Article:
Sunday, June 2, 2013

Drill Doctor

If you have ever wondered why a drill bit was taking forever to cut through steel or aluminum -- it is usually because the drill bit has been dulled by turning it at too high a speed or without sufficient lubrication.

I bought the Drill Doctor to solve this problem yesterday -- the more expensive model, because that is all Home Depot carries -- and I am glad that I did.  If you are wondering what a Drill Doctor is -- no, it isn't a guy with a German accent asking a drill bit on the couch, "Zo, how long have you felt like you are going around in circles?"  It is a gadget for sharpening drill bits. 

It isn't quite as simple as I had hoped or expected, but it is simple enough.  You put the dull drill bit into a chuck, press a button, put the chuck into an alignment guide, then put the assembly into another part where a diamond wheel sharpens it as you turn the chuck.  It is a very clever design, although it isn't foolproof.  If you don't do it exactly right, you don't get a sharp bit.  Most of the bits that I had that needed sharpening improved dramatically, sometimes on the second try.  It seems to work better on the larger bits -- but those are the ones that for me typically get dull, because I am usually drilling large holes in metal with them.

This should save me a bit of time on ScopeRoller manufacturing, as well as meaning that I won't have to run out and buy a new drill bit as often.


  1. I have had a DD Model 750 for at least 10 years now, and consider it an essential piece of shop equipment. You're right that a bit of care is required to get good results, but it isn't really difficult.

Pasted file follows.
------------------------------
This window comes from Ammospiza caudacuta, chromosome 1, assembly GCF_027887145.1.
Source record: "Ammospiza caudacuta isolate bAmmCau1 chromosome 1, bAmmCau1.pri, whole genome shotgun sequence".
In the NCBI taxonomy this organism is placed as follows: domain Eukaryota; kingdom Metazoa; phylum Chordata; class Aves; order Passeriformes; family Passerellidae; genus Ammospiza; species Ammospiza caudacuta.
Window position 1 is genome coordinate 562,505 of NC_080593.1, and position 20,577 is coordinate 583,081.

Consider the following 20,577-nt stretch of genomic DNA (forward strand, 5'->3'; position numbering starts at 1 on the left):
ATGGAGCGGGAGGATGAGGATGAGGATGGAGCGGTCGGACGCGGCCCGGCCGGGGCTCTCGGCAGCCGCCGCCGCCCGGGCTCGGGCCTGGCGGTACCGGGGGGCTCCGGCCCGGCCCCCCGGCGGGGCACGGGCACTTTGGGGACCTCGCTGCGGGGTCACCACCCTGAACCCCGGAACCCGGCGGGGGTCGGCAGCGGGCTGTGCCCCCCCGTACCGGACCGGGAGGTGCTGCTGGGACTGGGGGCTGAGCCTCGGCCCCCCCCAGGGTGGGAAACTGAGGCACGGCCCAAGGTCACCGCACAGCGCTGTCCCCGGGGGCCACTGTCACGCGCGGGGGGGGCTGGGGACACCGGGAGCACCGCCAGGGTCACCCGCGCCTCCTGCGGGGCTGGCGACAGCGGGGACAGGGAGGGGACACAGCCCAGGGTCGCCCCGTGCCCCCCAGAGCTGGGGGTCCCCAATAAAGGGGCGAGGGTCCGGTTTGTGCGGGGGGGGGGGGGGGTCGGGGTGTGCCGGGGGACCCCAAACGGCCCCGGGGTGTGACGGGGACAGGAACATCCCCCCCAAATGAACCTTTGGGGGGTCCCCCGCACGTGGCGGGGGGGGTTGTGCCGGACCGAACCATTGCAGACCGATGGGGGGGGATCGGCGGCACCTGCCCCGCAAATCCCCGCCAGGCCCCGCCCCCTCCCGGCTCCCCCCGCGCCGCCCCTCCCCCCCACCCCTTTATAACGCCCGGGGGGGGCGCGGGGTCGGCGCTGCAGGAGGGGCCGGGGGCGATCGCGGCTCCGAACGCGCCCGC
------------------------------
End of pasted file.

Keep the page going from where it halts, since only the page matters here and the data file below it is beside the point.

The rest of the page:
A good machinist can sharpen a bit by hand/eye and it will do a perfectly satisfactory job. Unfortunately, us [mostly] self-taught machinists don't always fare so well. I can make a bit cut, but I'll guarantee the hole won't be on-size.

  2. Yeah, I have one of the smaller models that I bought back when I was doing BattleBots (2001-2) and sometimes I would sharpen a new drill bit because it came out of the machine better that it started. It's absolutely essential.

    One thing to look at is where the line at the tip of the bit is relative to the white markings on the bit holder.

    Now if I could figure out how to sharpen this 1" drill I've got....

  3. Mauser,
    Get one of these:

    Then, either find a book or YouTube video that shows how to sharpen a bit by hand. When he was a T&D apprentice, my cousin was taught how to sharpen drills and he gave me a real quick lesson. The most important takeaway was the motion required; you don't rotate the bit, you "roll" it up the face of the wheel.

    You'll want your grinder to have a flat face on the wheel, which will probably require dressing it.

  4. The Drill Doctor does sort of a rocking motion as you rotate it. I think they must make a version for larger drill bits.